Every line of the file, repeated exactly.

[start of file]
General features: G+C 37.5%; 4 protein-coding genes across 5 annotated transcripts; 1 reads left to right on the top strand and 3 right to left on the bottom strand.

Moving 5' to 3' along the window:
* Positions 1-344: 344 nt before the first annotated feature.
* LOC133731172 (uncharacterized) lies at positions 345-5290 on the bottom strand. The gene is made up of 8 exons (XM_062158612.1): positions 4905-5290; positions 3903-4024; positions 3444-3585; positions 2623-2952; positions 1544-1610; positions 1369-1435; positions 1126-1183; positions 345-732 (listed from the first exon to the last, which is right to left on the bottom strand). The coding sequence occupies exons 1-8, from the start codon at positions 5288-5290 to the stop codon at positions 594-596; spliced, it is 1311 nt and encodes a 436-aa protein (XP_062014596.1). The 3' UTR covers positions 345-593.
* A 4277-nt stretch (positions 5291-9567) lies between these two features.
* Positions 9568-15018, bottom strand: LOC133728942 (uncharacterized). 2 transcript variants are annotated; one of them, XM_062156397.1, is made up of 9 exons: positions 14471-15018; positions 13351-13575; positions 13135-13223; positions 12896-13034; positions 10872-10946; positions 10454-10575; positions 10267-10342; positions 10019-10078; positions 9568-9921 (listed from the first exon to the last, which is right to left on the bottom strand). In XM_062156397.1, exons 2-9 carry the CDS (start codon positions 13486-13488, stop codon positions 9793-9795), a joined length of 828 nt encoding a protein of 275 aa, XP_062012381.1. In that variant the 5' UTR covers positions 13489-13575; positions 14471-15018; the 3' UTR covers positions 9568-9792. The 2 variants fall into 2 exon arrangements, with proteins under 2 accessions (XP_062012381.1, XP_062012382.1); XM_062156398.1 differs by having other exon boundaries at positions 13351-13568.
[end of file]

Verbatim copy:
General features: G+C 37.5%; 4 protein-coding genes across 5 annotated transcripts; 1 reads left to right on the top strand and 3 right to left on the bottom strand.

Moving 5' to 3' along the window:
* Positions 1-344: 344 nt before the first annotated feature.
* LOC133731172 (uncharacterized) lies at positions 345-5290 on the bottom strand. The gene is made up of 8 exons (XM_062158612.1): positions 4905-5290; positions 3903-4024; positions 3444-3585; positions 2623-2952; positions 1544-1610; positions 1369-1435; positions 1126-1183; positions 345-732 (listed from the first exon to the last, which is right to left on the bottom strand). The coding sequence occupies exons 1-8, from the start codon at positions 5288-5290 to the stop codon at positions 594-596; spliced, it is 1311 nt and encodes a 436-aa protein (XP_062014596.1). The 3' UTR covers positions 345-593.
* A 4277-nt stretch (positions 5291-9567) lies between these two features.
* Positions 9568-15018, bottom strand: LOC133728942 (uncharacterized). 2 transcript variants are annotated; one of them, XM_062156397.1, is made up of 9 exons: positions 14471-15018; positions 13351-13575; positions 13135-13223; positions 12896-13034; positions 10872-10946; positions 10454-10575; positions 10267-10342; positions 10019-10078; positions 9568-9921 (listed from the first exon to the last, which is right to left on the bottom strand). In XM_062156397.1, exons 2-9 carry the CDS (start codon positions 13486-13488, stop codon positions 9793-9795), a joined length of 828 nt encoding a protein of 275 aa, XP_062012381.1. In that variant the 5' UTR covers positions 13489-13575; positions 14471-15018; the 3' UTR covers positions 9568-9792. The 2 variants fall into 2 exon arrangements, with proteins under 2 accessions (XP_062012381.1, XP_062012382.1); XM_062156398.1 differs by having other exon boundaries at positions 13351-13568.